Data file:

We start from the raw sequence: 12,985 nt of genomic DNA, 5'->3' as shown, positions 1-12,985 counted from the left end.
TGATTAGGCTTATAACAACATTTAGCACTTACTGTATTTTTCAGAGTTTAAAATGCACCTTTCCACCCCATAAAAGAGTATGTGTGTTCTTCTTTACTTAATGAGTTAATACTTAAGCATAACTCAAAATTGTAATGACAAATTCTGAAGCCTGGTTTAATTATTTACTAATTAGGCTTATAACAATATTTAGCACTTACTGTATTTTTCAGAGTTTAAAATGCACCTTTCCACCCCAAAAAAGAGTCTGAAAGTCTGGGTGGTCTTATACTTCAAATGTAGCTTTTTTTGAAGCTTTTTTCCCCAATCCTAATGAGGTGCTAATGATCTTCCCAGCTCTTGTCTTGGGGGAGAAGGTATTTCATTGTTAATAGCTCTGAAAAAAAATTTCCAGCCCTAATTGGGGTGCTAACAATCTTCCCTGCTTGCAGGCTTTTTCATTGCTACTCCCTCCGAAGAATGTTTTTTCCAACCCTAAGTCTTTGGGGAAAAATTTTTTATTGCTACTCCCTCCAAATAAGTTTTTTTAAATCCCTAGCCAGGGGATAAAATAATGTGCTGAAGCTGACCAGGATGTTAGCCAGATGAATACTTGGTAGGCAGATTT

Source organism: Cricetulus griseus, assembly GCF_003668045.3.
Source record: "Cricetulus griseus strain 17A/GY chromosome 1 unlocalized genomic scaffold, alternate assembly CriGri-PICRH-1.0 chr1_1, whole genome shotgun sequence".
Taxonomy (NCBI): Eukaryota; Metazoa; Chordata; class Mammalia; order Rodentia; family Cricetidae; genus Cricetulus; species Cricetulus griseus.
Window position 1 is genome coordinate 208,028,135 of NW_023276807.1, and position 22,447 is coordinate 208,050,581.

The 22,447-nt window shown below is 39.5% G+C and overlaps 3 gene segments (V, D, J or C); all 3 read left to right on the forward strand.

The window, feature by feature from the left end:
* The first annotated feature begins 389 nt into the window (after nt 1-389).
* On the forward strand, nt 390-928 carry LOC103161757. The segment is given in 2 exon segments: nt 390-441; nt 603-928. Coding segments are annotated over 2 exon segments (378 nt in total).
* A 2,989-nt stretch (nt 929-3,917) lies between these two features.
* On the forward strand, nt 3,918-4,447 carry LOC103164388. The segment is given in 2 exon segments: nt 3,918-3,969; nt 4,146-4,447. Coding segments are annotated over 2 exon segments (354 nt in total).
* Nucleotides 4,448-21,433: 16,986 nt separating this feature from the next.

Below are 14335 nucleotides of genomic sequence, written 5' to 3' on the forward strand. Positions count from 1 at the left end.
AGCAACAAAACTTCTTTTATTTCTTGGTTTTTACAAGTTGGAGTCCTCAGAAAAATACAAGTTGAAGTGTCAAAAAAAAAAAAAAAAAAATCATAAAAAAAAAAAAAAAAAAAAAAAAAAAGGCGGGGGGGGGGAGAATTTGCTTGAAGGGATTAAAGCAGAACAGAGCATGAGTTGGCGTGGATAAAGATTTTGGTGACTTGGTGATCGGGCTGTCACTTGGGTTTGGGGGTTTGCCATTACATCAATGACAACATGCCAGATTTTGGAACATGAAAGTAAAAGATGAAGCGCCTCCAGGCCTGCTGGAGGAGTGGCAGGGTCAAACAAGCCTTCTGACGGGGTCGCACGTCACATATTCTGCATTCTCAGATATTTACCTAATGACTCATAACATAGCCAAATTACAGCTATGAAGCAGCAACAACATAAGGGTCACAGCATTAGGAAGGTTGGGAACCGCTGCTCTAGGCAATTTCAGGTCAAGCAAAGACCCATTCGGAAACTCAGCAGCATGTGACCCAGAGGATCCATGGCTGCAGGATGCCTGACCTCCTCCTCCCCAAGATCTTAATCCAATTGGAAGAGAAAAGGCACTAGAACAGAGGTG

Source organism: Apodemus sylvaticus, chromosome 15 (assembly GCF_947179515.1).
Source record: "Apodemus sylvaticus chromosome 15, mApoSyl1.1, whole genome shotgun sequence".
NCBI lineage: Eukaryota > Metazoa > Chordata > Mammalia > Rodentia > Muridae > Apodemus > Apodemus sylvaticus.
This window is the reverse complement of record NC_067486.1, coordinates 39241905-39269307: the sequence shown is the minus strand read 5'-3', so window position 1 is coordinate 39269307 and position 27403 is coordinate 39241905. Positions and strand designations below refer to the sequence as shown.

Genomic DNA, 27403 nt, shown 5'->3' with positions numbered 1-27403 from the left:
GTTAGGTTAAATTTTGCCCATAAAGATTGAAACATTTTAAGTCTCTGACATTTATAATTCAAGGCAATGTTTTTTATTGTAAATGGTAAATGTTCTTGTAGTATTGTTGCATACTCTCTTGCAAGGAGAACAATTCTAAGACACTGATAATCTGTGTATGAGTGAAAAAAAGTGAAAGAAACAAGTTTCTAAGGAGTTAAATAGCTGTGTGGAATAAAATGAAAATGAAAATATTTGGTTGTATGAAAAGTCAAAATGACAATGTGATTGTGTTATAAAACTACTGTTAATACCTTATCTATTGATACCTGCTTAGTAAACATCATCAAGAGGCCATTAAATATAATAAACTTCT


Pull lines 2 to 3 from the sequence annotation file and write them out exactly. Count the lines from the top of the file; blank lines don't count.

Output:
TGATTAGGCTTATAACAACATTTAGCACTTACTGTATTTTTCAGAGTTTAAAATGCACCTTTCCACCCCATAAAAGAGTATGTGTGTTCTTCTTTACTTAATGAGTTAATACTTAAGCATAACTCAAAATTGTAATGACAAATTCTGAAGCCTGGTTTAATTATTTACTAATTAGGCTTATAACAATATTTAGCACTTACTGTATTTTTCAGAGTTTAAAATGCACCTTTCCACCCCAAAAAAGAGTCTGAAAGTCTGGGTGGTCTTATACTTCAAATGTAGCTTTTTTTGAAGCTTTTTTCCCCAATCCTAATGAGGTGCTAATGATCTTCCCAGCTCTTGTCTTGGGGGAGAAGGTATTTCATTGTTAATAGCTCTGAAAAAAAATTTCCAGCCCTAATTGGGGTGCTAACAATCTTCCCTGCTTGCAGGCTTTTTCATTGCTACTCCCTCCGAAGAATGTTTTTTCCAACCCTAAGTCTTTGGGGAAAAATTTTTTATTGCTACTCCCTCCAAATAAGTTTTTTTAAATCCCTAGCCAGGGGATAAAATAATGTGCTGAAGCTGACCAGGATGTTAGCCAGATGAATACTTGGTAGGCAGATTT

Source organism: Cricetulus griseus, assembly GCF_003668045.3.